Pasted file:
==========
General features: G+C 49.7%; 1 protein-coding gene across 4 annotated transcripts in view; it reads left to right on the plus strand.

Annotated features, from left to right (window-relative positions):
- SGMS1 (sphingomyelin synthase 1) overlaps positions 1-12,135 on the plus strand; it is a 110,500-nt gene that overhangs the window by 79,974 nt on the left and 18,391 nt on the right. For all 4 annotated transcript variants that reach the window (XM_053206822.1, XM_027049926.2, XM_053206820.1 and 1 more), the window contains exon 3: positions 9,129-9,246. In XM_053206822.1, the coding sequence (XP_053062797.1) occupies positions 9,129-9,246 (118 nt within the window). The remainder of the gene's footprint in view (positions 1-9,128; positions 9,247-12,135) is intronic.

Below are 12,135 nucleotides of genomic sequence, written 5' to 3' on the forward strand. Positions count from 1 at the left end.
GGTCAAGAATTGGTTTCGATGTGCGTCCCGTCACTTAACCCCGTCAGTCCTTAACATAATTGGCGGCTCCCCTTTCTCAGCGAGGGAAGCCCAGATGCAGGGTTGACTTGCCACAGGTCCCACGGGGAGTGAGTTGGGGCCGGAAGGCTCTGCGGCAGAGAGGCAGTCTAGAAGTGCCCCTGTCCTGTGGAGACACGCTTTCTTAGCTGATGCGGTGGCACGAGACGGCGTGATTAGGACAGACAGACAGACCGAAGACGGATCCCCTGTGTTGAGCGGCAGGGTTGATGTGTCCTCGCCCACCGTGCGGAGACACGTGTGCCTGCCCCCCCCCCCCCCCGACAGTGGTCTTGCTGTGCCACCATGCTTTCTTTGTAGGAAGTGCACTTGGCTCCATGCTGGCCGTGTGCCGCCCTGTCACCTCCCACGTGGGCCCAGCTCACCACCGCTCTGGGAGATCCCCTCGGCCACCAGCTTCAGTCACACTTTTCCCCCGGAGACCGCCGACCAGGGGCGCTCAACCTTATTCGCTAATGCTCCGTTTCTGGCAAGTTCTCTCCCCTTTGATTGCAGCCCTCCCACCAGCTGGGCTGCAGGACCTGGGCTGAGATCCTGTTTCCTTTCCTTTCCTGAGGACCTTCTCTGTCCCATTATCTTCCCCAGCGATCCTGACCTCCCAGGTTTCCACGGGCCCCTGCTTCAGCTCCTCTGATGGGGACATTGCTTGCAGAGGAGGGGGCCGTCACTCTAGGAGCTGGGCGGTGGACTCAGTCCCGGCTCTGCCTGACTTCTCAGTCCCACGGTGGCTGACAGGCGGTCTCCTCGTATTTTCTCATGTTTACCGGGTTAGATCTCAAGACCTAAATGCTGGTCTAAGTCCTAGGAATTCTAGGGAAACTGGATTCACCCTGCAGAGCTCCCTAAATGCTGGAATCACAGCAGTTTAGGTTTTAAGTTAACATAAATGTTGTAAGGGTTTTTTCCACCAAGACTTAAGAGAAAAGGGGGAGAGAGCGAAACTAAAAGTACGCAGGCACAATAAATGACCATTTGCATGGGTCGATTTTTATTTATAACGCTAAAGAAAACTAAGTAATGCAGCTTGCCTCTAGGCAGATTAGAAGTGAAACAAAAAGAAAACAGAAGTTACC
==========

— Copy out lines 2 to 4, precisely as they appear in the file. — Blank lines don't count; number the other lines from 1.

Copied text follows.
Annotated features, from left to right (window-relative positions):
- SGMS1 (sphingomyelin synthase 1) overlaps positions 1-12,135 on the plus strand; it is a 110,500-nt gene that overhangs the window by 79,974 nt on the left and 18,391 nt on the right. For all 4 annotated transcript variants that reach the window (XM_053206822.1, XM_027049926.2, XM_053206820.1 and 1 more), the window contains exon 3: positions 9,129-9,246. In XM_053206822.1, the coding sequence (XP_053062797.1) occupies positions 9,129-9,246 (118 nt within the window). The remainder of the gene's footprint in view (positions 1-9,128; positions 9,247-12,135) is intronic.

Below are 12,135 nucleotides of genomic sequence, written 5' to 3' on the forward strand. Positions count from 1 at the left end.